And I got to go shopping at the Hardwood Store, too. If you are ever in the neighborhood, stop by Buffalo Hardwoods at the intersection of Main & Kensington in Amherst, NY. Half the space is hardwood storage, half is wood shop, they always have time to listen to whatever project I have in mind, and often are building something interesting themselves. I didn't get any compensation for this blurb, I just like 'em. Candy store for me, you know?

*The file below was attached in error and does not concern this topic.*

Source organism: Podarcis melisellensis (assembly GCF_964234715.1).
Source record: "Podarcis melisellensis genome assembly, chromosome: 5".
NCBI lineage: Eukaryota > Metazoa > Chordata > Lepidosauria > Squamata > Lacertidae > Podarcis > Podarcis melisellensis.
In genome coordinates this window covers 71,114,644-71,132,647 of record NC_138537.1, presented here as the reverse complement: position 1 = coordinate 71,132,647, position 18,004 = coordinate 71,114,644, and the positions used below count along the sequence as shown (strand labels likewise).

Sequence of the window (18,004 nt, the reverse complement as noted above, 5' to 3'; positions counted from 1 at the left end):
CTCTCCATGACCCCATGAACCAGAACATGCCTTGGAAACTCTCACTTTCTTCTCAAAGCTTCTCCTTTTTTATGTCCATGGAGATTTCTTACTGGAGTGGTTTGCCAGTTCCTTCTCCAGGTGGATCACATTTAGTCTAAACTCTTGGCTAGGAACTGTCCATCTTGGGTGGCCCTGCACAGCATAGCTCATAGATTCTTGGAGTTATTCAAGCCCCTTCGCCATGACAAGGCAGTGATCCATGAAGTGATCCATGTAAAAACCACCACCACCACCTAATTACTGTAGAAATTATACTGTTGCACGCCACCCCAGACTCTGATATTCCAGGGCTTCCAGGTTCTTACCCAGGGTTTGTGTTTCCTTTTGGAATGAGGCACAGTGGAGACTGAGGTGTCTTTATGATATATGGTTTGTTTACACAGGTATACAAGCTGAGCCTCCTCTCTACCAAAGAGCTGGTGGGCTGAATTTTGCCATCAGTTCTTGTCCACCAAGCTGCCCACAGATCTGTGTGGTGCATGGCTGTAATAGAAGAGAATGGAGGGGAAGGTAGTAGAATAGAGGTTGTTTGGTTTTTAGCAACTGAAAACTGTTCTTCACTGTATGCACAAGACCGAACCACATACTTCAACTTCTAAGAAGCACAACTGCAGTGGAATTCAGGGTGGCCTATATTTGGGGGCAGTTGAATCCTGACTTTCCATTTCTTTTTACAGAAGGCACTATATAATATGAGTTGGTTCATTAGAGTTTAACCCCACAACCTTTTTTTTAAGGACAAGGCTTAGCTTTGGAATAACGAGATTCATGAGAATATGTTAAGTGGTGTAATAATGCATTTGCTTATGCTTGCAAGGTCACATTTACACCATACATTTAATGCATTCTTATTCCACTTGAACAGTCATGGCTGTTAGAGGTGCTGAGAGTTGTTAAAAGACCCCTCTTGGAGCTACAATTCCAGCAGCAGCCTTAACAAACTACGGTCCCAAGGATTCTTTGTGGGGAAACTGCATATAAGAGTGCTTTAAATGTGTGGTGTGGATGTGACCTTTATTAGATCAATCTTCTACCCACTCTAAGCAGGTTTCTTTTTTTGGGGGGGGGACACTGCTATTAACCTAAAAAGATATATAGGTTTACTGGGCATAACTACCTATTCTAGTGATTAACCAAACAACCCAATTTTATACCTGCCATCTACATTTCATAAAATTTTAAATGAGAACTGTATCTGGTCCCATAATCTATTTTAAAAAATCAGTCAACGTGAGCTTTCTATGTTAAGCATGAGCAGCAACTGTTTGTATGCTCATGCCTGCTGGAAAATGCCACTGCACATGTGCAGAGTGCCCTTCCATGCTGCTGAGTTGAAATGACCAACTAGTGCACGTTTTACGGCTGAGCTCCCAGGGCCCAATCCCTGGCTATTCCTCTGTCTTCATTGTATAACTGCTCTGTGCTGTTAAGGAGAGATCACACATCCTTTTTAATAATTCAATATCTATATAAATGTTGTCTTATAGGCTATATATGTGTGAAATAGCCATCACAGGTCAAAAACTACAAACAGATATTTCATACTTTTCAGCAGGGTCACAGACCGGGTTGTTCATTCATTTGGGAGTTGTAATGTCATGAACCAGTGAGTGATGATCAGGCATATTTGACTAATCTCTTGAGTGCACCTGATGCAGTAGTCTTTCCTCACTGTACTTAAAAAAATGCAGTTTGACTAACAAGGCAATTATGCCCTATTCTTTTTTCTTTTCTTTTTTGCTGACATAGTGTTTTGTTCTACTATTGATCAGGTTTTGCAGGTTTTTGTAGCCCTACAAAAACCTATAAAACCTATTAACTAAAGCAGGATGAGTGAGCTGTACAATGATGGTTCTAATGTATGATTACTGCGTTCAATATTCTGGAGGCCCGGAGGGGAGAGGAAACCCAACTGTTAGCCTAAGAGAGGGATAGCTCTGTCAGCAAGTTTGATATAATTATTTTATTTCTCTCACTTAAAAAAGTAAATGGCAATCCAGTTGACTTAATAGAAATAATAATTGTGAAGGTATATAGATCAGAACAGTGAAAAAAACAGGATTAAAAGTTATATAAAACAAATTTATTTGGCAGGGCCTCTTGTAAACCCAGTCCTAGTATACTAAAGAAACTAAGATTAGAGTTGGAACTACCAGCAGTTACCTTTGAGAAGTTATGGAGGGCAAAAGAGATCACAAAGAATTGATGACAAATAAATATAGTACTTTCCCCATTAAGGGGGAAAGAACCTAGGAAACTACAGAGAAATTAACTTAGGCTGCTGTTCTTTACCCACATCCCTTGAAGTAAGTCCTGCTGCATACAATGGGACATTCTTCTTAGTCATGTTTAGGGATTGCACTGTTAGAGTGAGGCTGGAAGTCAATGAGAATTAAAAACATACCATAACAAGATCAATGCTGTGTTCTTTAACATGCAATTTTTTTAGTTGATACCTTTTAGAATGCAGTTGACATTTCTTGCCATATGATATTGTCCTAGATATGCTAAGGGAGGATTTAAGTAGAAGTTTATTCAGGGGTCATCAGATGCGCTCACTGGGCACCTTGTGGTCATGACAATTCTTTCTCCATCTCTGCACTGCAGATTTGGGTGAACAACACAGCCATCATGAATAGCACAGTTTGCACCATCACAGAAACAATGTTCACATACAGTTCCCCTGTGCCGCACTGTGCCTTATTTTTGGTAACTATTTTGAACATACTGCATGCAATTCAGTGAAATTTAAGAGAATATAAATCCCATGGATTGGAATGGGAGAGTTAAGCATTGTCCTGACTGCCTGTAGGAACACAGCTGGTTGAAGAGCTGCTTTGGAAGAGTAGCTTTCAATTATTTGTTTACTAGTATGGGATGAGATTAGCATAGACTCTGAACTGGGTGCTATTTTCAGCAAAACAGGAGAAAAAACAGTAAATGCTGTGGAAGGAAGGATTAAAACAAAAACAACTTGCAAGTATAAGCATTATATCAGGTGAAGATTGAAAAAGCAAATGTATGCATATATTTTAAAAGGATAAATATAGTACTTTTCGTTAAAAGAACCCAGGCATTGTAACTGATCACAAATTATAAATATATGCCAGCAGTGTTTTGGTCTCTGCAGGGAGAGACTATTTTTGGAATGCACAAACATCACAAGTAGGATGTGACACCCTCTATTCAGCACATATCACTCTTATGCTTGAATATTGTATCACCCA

I went in looking for something special, with some wild or strong grain so there'd be no doubt my controller was made of wood. I walked out with a small chunk of redwood cut from the root of an enormous tree-(Yeah, I bought softwood at the hardwood store). They had two slices there cut from the same root, nearly 4'wide and 8'long, each 3" thick- I figure the root must have been 4' around, am guessing the tree was up to 20' diameter at the base. There is no bark on any of the outer edges, the outside couple inches of the tree are decaying and show signs of fire. Years ago when Redwoods were regularly felled, giant trees would commonly be cut leaving an 8' or taller stump in the forest. Lately some loggers have been going into the woods and harvesting these decaying stumps; I suspect that is where my little chunk came from. In addition to the wild grain, it has the advantage of hailing from the buyers home state.